Let’s talk results. Overall, there was no significant differences between the group receiving the vitamin concoction and the control group in long term mortality (29.5% vs 28%, P=0.64), ICU mortality (17.7% vs 17.2%, P=0.87), or incidence of AKI (24.9% vs 23.3%, P=0.75). There was also no difference in hospital or ICU lengths of stay. Multiple sensitivity analyses including removal of certain studies or including only patients with septic shock showed similar results. There was, however, a significant reduction in SOFA scores on day 3 in the vitamin concoction group (MD -0.92, P <0.05). To be fair, in their trial sequential analysis they found that a lack of long term and ICU mortality benefit could be due to a false negative (type II) error as the meta-analysis was not powered enough to detect these differences.

In conclusion, the results of the overall meta-analysis are consistent with the individual randomized controlled studies, which included several recent, hotly discussed studies like “VITAMINS,” “ORANGES,” “ATESS,” “ACTS,” and the Chang and Wani studies from 2020. Some trials have shown a significant reduction in SOFA scores (of about – 1), but this reduction is likely clinically insignificant. Although there are some retrospective studies that did show reductions in mortality, we have to take these studies with a grain of salt given their retrospective nature. To be clear, the authors admit that they can’t be absolutely sure based on this meta-analysis alone that the vitamin concoction had no benefit- due to the insufficient sample size and a lack of power. They call on additional studies in larger numbers of patients and also suggest looking at subgroups of patients, particularly those that have shown benefit in certain studies (such as the exploratory analysis from the CITRIS-ALI study, which showed a benefit in patients with septic shock and ARDS). Others have called for giving the vitamin concoction much earlier in the patient’s course, and working to find the optimal dose and duration of the concoction.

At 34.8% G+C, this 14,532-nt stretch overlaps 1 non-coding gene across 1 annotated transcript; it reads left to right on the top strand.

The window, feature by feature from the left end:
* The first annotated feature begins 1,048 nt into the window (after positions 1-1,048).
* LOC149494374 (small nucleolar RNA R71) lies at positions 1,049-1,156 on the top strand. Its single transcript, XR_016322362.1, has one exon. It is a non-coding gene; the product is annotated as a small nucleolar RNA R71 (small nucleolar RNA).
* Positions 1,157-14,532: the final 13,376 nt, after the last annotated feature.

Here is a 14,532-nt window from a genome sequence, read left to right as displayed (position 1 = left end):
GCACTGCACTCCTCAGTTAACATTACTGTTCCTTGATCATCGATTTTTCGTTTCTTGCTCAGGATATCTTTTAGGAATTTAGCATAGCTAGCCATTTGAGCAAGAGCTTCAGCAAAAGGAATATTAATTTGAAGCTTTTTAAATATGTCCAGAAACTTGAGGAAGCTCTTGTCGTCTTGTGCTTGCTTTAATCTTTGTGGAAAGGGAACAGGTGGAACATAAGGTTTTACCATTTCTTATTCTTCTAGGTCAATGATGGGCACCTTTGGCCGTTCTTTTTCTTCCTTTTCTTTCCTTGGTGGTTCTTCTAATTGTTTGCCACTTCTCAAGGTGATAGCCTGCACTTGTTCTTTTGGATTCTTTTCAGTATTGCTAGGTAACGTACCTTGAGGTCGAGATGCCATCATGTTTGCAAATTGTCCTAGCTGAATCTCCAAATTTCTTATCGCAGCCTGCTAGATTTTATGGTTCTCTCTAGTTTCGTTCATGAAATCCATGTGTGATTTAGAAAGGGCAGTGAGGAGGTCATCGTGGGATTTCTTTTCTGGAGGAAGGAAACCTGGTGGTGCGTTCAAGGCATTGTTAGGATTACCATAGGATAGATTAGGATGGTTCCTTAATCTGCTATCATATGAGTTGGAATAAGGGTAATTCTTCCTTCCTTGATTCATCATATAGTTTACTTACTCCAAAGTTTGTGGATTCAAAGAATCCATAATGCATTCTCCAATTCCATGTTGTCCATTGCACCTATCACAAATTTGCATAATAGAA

My personal take on all of this Vitamin C/ thiamine data is that I appreciate the moonshot, I really do- finding something that is effective in septic shock would have a drastic impact on the care of these patients globally. With a plausible mechanism and little in the way of side effects, a concoction like this seems intuitive, affordable, and safe. But as we learned in the last few weeks in the stock market, just because you desperately want your moonshot to work doesn’t mean that it will. And sometimes your rocket will fizzle out before it reaches the moon.